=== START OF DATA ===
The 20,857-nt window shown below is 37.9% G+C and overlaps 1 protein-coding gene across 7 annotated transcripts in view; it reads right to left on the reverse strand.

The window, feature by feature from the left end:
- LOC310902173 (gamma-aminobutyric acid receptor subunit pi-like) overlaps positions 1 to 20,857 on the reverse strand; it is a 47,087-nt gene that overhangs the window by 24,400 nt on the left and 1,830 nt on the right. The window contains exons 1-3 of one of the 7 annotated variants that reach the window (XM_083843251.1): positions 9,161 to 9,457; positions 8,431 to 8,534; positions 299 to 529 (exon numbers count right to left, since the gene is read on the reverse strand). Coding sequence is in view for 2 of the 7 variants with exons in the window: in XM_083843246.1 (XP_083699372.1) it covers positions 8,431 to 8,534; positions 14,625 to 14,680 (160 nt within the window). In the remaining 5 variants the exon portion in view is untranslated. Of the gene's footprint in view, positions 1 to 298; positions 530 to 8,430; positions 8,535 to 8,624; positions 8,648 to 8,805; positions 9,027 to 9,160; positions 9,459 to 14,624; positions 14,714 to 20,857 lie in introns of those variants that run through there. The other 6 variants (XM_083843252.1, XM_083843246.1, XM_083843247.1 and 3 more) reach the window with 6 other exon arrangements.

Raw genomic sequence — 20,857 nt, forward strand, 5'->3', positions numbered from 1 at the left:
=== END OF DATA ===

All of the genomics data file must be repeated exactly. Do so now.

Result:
The 20,857-nt window shown below is 37.9% G+C and overlaps 1 protein-coding gene across 7 annotated transcripts in view; it reads right to left on the reverse strand.

The window, feature by feature from the left end:
- LOC310902173 (gamma-aminobutyric acid receptor subunit pi-like) overlaps positions 1 to 20,857 on the reverse strand; it is a 47,087-nt gene that overhangs the window by 24,400 nt on the left and 1,830 nt on the right. The window contains exons 1-3 of one of the 7 annotated variants that reach the window (XM_083843251.1): positions 9,161 to 9,457; positions 8,431 to 8,534; positions 299 to 529 (exon numbers count right to left, since the gene is read on the reverse strand). Coding sequence is in view for 2 of the 7 variants with exons in the window: in XM_083843246.1 (XP_083699372.1) it covers positions 8,431 to 8,534; positions 14,625 to 14,680 (160 nt within the window). In the remaining 5 variants the exon portion in view is untranslated. Of the gene's footprint in view, positions 1 to 298; positions 530 to 8,430; positions 8,535 to 8,624; positions 8,648 to 8,805; positions 9,027 to 9,160; positions 9,459 to 14,624; positions 14,714 to 20,857 lie in introns of those variants that run through there. The other 6 variants (XM_083843252.1, XM_083843246.1, XM_083843247.1 and 3 more) reach the window with 6 other exon arrangements.

Raw genomic sequence — 20,857 nt, forward strand, 5'->3', positions numbered from 1 at the left: